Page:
The Bank Swallow (Riparia riparia) is North America’s smallest swallow. It can be distinguish from the Northern Rough-winged Swallow by its dark breast band and the white of the throat curling up behind its ear. Click on photos for full sized images.
The recently released 2014 State of the Birds Report lists the Bank Swallow as one of the common birds in steep decline. The report identifies 33 species that do not meet the Watch List criteria but are declining rapidly in many areas. These birds have lost more than half their global population, and the 33 species combined have lost hundreds of millions of breeding individuals in just the past 40 years.
The Bank Swallow was listed as a threatened species in California in 1989 by the California Fish and Game Commission and the number of breeding pairs has declined steadily since then.
The main reason for this rapid decline, as in the case of most species, is loss of habitat. In California, much of the Bank Swallow’s nesting habitat in the southern and central areas has been eliminated by flood and erosion-control projects. These projects destroy or alter nesting habitat when banks are sloped to 45° and large rocks (riprap) are placed on the slope.
Historically, all Bank Swallow colonies in North America were found in natural sites such as banks along rivers, streams, lakes, and coasts; today, many colonies are in human-made sites like sand and gravel pits and road cuts.
This colony in Fall River Mills, about an hours drive from my home, is just down river from Fall River Lake and is located on a busy highway.
The two photos above the video and these few that follow are a series I took of one of the birds beginning to dig a burrow.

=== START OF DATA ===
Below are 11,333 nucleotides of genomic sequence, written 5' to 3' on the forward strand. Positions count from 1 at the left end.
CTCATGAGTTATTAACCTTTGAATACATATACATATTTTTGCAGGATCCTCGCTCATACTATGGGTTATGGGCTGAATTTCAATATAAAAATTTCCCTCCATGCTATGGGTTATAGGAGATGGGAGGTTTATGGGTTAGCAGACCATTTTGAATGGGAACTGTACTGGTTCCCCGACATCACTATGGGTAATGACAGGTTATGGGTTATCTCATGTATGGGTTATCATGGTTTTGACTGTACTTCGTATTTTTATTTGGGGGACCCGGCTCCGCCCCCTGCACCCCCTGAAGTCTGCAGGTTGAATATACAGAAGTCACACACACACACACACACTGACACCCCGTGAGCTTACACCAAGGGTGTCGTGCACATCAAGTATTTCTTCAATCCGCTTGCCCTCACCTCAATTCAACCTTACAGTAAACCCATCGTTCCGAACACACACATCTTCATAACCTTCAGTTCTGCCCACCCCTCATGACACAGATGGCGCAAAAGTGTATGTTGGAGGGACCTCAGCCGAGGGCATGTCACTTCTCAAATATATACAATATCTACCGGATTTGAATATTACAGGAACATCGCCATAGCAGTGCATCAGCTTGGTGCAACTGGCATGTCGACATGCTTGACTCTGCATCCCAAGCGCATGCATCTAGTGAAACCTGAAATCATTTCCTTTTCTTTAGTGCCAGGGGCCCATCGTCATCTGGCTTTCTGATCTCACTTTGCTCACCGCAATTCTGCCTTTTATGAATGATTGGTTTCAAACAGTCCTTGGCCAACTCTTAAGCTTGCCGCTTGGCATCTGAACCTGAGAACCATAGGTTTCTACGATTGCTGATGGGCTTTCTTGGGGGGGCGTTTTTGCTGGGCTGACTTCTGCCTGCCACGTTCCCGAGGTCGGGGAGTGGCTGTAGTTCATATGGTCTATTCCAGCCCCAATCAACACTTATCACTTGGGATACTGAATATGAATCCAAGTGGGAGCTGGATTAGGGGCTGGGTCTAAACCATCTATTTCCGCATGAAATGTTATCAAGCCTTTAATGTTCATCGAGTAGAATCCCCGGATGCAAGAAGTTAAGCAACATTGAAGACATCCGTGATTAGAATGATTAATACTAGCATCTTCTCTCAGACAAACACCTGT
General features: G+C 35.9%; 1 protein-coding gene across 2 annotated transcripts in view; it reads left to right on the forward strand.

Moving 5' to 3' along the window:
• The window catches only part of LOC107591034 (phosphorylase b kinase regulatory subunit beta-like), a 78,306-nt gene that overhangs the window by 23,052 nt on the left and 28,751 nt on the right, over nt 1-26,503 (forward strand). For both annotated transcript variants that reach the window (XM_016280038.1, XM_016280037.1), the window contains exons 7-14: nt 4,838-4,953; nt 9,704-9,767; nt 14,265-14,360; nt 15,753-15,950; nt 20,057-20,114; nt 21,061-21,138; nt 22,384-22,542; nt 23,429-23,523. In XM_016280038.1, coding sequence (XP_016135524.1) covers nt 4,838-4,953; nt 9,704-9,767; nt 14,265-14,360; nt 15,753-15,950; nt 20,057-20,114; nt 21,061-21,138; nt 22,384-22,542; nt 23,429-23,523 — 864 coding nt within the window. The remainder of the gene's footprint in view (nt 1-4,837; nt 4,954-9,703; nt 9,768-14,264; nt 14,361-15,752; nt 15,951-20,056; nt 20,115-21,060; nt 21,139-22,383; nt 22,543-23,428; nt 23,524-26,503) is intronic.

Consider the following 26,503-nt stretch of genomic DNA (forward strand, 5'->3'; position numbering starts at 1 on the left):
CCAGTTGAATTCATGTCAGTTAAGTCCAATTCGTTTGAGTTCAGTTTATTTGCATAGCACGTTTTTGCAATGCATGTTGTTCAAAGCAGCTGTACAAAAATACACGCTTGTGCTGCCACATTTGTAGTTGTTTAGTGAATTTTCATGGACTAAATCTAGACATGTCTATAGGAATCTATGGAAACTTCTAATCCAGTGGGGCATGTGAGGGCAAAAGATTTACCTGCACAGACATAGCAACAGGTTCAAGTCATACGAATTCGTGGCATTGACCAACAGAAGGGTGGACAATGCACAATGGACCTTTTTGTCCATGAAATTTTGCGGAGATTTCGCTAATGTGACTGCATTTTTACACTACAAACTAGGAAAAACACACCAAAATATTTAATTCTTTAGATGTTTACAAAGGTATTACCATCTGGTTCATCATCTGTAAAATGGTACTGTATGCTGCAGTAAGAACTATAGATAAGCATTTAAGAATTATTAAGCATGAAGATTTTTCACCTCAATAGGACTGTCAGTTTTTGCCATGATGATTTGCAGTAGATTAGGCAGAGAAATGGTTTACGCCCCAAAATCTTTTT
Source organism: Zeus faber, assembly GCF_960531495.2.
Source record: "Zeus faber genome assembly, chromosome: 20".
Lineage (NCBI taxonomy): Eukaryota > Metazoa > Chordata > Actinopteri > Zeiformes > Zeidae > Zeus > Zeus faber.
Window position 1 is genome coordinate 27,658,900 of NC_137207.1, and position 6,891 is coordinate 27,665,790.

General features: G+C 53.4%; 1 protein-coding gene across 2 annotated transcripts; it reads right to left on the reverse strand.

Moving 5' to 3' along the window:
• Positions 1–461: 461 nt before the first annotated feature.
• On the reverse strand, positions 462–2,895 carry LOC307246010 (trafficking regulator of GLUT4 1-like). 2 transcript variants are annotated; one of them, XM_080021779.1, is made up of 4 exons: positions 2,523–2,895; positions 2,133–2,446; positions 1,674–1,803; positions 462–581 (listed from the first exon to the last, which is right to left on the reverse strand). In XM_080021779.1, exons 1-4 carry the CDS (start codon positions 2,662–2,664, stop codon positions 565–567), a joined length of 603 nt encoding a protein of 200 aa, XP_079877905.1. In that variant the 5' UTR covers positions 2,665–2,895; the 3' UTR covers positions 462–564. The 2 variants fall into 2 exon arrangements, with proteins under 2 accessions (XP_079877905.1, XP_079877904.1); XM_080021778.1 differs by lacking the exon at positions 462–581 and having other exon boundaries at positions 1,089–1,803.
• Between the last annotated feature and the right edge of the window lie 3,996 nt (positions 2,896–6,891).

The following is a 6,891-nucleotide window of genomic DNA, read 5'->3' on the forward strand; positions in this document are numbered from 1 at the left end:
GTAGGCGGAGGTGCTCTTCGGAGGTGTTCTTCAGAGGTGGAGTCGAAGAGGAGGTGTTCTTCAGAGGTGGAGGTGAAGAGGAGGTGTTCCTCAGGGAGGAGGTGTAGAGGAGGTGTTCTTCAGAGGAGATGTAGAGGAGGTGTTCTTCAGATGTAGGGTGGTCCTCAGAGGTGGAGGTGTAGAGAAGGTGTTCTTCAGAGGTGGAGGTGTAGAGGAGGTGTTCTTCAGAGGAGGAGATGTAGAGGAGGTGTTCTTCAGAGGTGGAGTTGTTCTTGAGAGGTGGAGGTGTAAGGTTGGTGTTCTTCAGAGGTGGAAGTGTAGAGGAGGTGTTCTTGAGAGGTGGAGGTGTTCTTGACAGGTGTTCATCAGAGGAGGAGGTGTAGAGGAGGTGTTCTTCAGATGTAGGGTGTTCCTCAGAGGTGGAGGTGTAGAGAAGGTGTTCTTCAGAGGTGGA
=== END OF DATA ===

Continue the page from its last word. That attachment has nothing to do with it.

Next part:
The bird on the left of the photo is doing the digging. You can see some of the scrape marks in the middle of the frame.
Burrows are dug with the bill, feet, and wings as birds cling to a slight projection on the bank face, and dig using their bill in a rapid, slashing motion and feet in a scratching motion. Dislodged material from inside the burrow is ejected with vigorous kicks and wriggling body and wing shuffling movements1.
You will be able to see some of this digging behavior at the beginning of this video. While excavating burrows you will also see unpaired males performing their “territory circle-flights,” where they fly and sing in small circles around the burrow entrance advertising to unpaired females. The male perches on the burrow ledge displaying his white throat-patch if a female lands near the burrow after his display1.
Once the burrow is excavated, the male performs “invitation flights” as he overtakes flying females and lands at the burrow to entice the female inside.
Some of the birds must have already paired up. As you may have noticed in the video above, some were seen bringing nesting material into the nest burrows.
If you look closely, just to the left of this swallow’s wing, you can see it is carrying a feather in its beak.
Observing these different behaviors I believe these Bank Swallows were in different stages of the nesting process.
This appears to be a male inviting a female to his finished burrow…
standing on his porch singing…
then flying off to perform an “invitation flight?”
Since there is no sexual dimorphism between the male and female Bank Swallow you really can’t tell them apart until they begin incubating eggs, at which point the female will have a brood patch and the male will not.
But it’s fun trying to figure it out by observing their behavior.
Whether you’re looking at a male or female, they certainly are cute.
You can find more information on the State of the Birds on their website http://www.stateofthebirds.org/
References: 1Birds of North America Online
Nice video, Larry. Do you have any idea why the holes are all
Thanks for posting this. Wonderful.